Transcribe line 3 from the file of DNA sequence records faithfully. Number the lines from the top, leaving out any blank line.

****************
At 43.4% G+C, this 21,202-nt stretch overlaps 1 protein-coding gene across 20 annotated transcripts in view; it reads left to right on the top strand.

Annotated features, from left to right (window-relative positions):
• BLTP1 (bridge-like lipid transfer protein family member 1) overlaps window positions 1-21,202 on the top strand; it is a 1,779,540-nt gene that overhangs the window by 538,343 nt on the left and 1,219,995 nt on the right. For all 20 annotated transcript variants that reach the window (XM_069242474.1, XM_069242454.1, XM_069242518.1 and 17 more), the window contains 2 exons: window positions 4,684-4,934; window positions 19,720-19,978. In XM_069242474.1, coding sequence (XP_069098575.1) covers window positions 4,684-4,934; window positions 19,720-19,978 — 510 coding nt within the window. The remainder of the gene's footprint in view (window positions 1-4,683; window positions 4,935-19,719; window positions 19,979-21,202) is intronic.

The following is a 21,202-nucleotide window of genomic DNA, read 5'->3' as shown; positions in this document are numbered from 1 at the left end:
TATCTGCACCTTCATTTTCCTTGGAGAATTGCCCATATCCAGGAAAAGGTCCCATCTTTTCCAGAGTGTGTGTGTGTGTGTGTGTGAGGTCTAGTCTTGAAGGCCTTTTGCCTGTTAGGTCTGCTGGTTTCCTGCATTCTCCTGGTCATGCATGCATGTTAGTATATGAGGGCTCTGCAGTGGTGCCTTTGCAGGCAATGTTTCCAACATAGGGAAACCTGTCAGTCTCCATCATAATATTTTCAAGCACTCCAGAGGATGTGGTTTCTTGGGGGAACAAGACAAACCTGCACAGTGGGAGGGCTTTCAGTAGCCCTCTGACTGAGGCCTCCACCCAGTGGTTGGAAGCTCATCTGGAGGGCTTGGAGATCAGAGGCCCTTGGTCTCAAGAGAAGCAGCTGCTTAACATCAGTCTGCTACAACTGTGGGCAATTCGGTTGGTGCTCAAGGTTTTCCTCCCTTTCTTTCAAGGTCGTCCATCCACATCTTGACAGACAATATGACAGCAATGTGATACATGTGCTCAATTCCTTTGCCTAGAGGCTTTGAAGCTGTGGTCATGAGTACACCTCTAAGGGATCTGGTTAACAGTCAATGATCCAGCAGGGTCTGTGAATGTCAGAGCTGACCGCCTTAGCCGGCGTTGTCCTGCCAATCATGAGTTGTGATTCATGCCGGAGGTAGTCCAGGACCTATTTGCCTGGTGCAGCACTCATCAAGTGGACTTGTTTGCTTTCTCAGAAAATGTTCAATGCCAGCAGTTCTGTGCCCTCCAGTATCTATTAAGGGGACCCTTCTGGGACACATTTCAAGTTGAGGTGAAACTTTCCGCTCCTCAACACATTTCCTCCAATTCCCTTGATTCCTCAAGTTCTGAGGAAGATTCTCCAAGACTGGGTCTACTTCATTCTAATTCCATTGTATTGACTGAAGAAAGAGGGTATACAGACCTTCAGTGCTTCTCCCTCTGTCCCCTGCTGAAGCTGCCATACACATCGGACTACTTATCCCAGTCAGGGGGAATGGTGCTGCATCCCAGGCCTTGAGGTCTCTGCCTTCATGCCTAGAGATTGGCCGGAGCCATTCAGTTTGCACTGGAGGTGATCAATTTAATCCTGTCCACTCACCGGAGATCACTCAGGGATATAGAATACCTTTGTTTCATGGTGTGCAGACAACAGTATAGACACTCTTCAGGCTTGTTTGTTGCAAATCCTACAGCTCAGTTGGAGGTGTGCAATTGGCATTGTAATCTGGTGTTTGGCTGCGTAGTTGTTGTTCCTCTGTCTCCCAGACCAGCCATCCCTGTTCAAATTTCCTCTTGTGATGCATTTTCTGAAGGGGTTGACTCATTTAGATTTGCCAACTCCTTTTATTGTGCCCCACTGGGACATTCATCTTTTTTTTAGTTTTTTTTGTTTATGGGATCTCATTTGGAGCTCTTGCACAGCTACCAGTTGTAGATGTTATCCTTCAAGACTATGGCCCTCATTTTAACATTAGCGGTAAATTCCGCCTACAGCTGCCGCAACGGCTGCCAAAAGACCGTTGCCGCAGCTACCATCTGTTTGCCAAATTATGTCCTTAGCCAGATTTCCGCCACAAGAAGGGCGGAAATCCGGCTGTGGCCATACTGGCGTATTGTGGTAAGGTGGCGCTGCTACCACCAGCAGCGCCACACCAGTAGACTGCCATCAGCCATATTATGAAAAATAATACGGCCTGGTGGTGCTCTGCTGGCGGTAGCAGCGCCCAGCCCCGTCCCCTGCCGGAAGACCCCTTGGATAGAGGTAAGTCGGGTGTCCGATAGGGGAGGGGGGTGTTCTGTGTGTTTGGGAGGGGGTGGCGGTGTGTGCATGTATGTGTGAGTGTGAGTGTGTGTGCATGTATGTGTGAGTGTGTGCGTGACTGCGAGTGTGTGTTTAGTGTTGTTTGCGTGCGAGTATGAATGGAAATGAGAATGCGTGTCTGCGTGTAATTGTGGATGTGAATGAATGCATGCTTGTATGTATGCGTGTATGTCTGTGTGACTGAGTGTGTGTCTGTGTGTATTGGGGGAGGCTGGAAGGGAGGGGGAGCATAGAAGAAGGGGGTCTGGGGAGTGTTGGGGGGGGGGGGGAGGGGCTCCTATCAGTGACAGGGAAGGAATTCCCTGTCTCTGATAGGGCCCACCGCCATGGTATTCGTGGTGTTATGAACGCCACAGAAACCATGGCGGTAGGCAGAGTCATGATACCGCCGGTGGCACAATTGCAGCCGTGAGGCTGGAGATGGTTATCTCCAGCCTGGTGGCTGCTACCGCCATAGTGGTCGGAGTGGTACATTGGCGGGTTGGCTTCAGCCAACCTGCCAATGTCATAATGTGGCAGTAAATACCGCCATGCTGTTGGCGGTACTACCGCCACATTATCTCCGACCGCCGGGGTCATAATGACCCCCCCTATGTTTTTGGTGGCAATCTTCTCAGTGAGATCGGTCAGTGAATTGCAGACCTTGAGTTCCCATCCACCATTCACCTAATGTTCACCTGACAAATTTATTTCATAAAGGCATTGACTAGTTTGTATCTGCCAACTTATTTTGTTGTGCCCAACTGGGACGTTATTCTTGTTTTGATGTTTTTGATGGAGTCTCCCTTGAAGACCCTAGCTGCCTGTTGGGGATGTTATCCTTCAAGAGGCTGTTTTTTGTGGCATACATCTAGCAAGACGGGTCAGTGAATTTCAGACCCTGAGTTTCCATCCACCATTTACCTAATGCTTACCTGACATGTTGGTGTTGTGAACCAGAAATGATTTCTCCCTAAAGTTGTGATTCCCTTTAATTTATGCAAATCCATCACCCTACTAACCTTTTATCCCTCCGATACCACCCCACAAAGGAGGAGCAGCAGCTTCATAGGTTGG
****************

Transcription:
• BLTP1 (bridge-like lipid transfer protein family member 1) overlaps window positions 1-21,202 on the top strand; it is a 1,779,540-nt gene that overhangs the window by 538,343 nt on the left and 1,219,995 nt on the right. For all 20 annotated transcript variants that reach the window (XM_069242474.1, XM_069242454.1, XM_069242518.1 and 17 more), the window contains 2 exons: window positions 4,684-4,934; window positions 19,720-19,978. In XM_069242474.1, coding sequence (XP_069098575.1) covers window positions 4,684-4,934; window positions 19,720-19,978 — 510 coding nt within the window. The remainder of the gene's footprint in view (window positions 1-4,683; window positions 4,935-19,719; window positions 19,979-21,202) is intronic.